The sketchy stories about my ancestors that I heard as a boy stimulated my imagination and whetted my appetite to know more about them. As I was growing up, I often felt embarrassed and ashamed that I couldn’t confidently answer questions about the origin of my last name. My longings to discover my heritage grew over the years.
These feelings were put into action when my wife and I were baptized into the Church in April of 1969. Encouraged by the Church to seek out my ancestors, I consulted with family members about their knowledge of our family history and began searching town records in Massachusetts and Rhode Island. I accumulated dates, wills, inventories, pictures, and stories, and located homesteads and other sites pertaining to the family.
During this project, I realized how much I needed the assistance of the rest of the family—and how much we needed each other’s assistance. So in September 1979 I wrote the first issue of the James Greenhalgh & Family Newsletter—a one-pager—and mailed copies to all the relatives I knew about: forty family members and friends in Canada, England, and the United States. I told them what I had collected and explained: “I feel this priceless information should not remain solely in my possession, but should be passed on to all descendants of James Greenhalgh. For this reason, from time to time this newsletter will be mailed to you for your enjoyment. I hope it will develop a deep appreciation and love for our ancestors and our heritage. And I would like to invite you to send me any stories, important events involving your family, family history, pictures, etc., for publishing in our newsletter. Stories told to you by your grandmother or grandfather, mother or father, aunt or uncle would be a valuable contribution to the Greenhalgh family history—as well as making interesting reading.” I didn’t have any idea what my relatives, many of whom I didn’t even know, would think of my short newsletter.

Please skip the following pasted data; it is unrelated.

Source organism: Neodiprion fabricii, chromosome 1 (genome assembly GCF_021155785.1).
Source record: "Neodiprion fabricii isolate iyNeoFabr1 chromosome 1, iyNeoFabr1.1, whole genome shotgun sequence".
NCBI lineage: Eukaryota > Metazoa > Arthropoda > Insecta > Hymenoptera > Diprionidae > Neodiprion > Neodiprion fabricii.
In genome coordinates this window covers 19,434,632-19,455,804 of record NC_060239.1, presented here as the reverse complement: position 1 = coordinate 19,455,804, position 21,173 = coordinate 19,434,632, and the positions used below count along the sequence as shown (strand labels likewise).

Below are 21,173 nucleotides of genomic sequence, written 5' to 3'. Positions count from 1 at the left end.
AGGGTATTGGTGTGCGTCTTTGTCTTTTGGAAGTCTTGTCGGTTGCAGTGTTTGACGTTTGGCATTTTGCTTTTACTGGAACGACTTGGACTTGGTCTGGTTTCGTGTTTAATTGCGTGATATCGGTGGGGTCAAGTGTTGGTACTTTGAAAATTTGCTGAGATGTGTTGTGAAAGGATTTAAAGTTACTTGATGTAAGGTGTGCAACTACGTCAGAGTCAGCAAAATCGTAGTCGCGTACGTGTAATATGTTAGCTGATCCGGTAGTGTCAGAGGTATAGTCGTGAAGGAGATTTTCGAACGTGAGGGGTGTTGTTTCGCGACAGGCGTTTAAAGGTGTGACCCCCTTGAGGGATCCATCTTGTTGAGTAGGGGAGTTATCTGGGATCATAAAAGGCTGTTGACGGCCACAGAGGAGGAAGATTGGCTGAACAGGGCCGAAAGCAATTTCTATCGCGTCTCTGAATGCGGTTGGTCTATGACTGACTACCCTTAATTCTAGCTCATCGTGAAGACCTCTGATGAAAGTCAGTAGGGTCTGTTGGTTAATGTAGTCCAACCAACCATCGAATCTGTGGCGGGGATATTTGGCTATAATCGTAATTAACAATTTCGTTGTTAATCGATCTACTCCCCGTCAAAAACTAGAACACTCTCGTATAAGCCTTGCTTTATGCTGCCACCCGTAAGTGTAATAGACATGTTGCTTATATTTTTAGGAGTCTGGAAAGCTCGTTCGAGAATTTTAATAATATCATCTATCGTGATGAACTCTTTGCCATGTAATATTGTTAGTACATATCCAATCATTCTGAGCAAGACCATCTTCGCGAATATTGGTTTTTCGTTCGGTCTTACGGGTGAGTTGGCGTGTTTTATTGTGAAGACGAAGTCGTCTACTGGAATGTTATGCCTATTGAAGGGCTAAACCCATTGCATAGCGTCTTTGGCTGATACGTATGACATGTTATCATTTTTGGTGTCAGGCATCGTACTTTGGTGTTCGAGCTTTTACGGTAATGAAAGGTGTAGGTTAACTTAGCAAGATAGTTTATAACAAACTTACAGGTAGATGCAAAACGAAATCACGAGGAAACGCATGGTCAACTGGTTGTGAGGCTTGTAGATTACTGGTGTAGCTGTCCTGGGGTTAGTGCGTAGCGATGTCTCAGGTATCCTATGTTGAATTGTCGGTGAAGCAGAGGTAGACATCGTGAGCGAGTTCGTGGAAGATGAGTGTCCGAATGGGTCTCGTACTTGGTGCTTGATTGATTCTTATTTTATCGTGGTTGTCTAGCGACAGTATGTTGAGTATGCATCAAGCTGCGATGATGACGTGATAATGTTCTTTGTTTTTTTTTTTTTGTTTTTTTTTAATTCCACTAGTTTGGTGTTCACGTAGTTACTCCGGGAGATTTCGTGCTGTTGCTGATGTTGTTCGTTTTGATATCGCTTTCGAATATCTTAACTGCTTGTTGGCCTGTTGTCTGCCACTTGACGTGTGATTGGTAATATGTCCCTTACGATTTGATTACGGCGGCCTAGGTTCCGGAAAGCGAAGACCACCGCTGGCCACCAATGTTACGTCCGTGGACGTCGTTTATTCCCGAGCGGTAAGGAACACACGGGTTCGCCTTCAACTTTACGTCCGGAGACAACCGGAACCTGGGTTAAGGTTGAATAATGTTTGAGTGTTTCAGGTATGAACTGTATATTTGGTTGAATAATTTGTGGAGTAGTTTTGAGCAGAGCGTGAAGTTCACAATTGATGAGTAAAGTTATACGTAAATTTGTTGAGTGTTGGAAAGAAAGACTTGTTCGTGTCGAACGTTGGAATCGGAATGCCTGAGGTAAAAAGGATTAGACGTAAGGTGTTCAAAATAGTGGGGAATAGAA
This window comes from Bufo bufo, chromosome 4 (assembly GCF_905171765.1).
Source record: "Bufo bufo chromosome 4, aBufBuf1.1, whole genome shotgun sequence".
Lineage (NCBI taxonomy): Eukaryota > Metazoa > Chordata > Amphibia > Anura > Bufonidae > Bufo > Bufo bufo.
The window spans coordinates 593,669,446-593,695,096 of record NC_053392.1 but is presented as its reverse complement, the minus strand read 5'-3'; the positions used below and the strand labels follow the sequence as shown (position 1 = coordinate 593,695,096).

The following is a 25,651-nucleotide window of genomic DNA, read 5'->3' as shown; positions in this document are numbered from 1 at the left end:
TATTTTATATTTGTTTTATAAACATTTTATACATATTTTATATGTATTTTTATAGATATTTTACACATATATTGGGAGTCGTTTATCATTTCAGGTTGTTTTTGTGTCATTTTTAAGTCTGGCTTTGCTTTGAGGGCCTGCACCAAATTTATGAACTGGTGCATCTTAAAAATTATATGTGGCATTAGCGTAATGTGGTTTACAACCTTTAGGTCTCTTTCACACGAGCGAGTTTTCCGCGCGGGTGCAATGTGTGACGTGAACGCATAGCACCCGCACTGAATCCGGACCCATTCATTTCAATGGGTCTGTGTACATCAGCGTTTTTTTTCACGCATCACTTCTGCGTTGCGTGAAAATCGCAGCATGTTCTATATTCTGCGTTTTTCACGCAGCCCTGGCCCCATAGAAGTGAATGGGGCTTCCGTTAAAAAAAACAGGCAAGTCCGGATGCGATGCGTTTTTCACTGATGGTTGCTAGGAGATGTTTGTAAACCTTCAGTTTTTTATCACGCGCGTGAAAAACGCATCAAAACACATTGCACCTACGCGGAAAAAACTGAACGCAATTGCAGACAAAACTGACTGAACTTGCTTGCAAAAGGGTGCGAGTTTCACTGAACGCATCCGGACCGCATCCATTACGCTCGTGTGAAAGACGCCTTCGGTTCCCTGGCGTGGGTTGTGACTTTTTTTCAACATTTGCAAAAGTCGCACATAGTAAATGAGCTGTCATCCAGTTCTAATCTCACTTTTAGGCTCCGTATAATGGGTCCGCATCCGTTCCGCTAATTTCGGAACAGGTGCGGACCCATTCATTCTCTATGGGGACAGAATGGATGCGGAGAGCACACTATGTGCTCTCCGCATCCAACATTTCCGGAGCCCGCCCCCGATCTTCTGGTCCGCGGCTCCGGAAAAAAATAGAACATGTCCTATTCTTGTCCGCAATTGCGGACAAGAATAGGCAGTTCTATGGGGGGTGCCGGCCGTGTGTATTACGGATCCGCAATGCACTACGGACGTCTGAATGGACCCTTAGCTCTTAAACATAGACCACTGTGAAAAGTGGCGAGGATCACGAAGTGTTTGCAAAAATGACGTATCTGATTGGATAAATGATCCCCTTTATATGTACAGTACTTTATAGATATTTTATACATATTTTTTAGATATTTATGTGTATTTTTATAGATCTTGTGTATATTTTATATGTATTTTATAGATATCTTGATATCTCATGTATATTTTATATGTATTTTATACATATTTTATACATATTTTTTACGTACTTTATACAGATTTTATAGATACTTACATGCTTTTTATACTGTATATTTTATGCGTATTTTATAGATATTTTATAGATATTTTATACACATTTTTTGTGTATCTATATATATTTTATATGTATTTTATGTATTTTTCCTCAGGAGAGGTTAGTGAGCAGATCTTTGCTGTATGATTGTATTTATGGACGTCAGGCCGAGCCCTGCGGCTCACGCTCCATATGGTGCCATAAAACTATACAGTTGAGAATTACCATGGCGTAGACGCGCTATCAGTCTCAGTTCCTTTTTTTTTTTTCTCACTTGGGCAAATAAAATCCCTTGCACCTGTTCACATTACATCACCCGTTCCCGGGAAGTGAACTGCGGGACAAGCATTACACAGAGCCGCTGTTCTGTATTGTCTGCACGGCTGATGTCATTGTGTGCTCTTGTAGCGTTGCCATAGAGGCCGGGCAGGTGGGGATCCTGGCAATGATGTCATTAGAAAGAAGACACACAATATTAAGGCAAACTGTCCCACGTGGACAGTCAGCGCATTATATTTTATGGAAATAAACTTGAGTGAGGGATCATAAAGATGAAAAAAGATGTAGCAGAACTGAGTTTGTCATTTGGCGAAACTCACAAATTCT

To my delight, it was favorably received! We printed an issue monthly—and didn’t run out of material after the first few issues, as I had feared. Family members sent words of encouragement, histories, dates, genealogies, newspaper articles, and stories. They supported the newsletter financially with contributions. (No fee is charged for it.) Some contributed their time.
In the one-year anniversary issue, I encouraged the family to keep their copies in a binder. “It won’t take long,” I wrote, “for those single pages to accumulate into a book—a book about the history of the Greenhalgh families.”